Perfectly Timed

Now that I’ve convinced you to send more powerful customer emails to your library cardholders, it’s time to talk about the right time to hit the send button.

I have one simple rule for library emails–shoot for your cardholders’ downtime. A great headline and great content is only half the battle for your cardholders’ attention. You’re also competing with their personal schedule, other messages sitting in their inbox, and social media. Your message is more likely to catch their attention if it lands in their inbox at the right time of day.

Why is timing so important in our on-demand world?  Urgency has a role in this phenomenon. If you’ve done your best job at crafting a compelling headline and a relevant message, then you’ve also created a sense of urgency for your cardholder. Your cardholder should say to him or herself, “I need to read this and act on it-right now!” Getting that message in front of your audience at the right moment increases the number of opens and click-through’s because it takes advantage of that sense of urgency.

We’ve done a lot of experimenting with time of day emailing over the course of the last year at my library. I’ve found there are three key times of day to send messages–really early in the morning (by 5 a.m.), lunchtime (11 a.m. to 1 p.m.), and before bed (between 8 and 10 p.m.). I’ve also landed on two successful days of the week–Sunday and Tuesday. But what works for me might not work for you, so it’s crucial that you do your own experimentation. Here are a few tips to guide you!

Think about your target audience’s daily schedule.  Sending a message in the early morning, like 3 or 4 a.m., means the email will be sitting in your cardholders mailbox when they first wake up in the morning. It’ll be among the first things they check. Sending an email at lunch means it’ll be sitting there when they check their messages over their tuna sandwich.  Sending before bedtime means it’ll be there when they scroll through their emails right before they fall asleep.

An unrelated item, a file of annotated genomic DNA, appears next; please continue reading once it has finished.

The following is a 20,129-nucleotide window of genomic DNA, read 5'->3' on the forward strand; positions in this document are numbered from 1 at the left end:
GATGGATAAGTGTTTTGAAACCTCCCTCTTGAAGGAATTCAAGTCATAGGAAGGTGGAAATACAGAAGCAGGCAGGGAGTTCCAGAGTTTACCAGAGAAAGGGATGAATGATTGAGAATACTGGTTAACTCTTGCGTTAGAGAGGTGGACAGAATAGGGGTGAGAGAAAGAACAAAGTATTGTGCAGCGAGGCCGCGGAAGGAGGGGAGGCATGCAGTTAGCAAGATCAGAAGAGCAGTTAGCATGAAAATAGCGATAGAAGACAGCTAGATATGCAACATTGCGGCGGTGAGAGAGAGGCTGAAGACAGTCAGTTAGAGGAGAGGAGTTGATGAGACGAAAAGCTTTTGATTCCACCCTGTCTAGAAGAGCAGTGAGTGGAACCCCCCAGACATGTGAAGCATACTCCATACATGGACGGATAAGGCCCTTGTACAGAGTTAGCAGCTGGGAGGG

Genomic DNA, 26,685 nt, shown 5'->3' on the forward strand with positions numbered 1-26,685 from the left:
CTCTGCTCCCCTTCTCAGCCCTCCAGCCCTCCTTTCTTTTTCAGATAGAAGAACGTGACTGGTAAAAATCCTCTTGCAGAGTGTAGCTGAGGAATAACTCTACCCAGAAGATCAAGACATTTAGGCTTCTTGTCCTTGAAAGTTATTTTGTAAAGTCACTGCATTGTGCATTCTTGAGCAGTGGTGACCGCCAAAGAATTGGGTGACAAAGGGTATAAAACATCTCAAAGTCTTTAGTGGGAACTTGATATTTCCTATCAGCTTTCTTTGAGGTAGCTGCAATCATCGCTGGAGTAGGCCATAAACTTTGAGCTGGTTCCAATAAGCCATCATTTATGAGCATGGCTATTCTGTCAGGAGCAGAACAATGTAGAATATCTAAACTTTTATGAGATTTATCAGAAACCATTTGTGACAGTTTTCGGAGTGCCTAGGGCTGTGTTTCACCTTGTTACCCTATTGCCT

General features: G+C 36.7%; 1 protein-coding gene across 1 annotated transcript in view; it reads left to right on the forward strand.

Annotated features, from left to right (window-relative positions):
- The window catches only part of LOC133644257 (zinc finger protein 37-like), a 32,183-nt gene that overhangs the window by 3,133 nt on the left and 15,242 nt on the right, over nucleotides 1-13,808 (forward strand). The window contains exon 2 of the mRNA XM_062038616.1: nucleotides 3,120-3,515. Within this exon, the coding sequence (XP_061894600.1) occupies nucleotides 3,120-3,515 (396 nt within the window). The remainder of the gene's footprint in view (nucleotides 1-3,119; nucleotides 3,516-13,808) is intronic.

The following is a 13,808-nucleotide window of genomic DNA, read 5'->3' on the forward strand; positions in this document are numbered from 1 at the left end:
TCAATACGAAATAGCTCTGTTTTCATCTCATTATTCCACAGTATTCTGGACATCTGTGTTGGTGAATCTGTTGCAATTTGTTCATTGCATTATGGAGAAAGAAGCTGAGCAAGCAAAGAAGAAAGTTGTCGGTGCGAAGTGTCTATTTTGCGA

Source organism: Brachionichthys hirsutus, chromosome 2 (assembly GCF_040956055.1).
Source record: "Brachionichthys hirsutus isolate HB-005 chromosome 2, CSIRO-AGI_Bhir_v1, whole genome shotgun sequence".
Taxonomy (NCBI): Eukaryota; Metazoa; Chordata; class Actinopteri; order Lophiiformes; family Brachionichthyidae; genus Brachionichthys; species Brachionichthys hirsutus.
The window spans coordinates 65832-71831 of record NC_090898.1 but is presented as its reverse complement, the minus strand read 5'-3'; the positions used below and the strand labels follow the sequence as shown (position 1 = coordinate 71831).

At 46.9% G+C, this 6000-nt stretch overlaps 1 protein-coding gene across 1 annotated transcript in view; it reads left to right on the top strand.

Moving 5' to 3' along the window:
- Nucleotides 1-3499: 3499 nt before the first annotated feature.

Experimenting is crucial–don’t fence yourself in. Try sending email messages on the same day of the week, but different times of day. So for instance, you’ll start on the first week by sending your email on Monday at 4 a.m., then the next week send another message on Monday at noon.  The following week, try Monday at 4 p.m. and finally, Monday at 8 p.m. See which message gets the most opens and click-throughs. Work through each day of the week to see which days get you the most traction. And remember that habits change. In six months, you may need to re-experiment if you see numbers slipping and adjust to your cardholders’ schedule.

Be patient. Give your audience time to open the email. I usually don’t begin worrying about opens and click-throughs until 24 hours after the message has gone out. Cardholders might find your message relevant, but don’t have time to open it right away. They won’t delete it, and that’s a victory too! You’ll notice opens and click-throughs will continue to build a week and even a month after a message is sent.

Track and adjust. Once you have that data and can clearly show a correlation between the send times and click thru rates, use it to your advantage!

Are you actively sending emails to your cardholders? What has worked for you–and what hasn’t? Please share in the comments section!

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Views in this post are my own and do not represent those of my employer.

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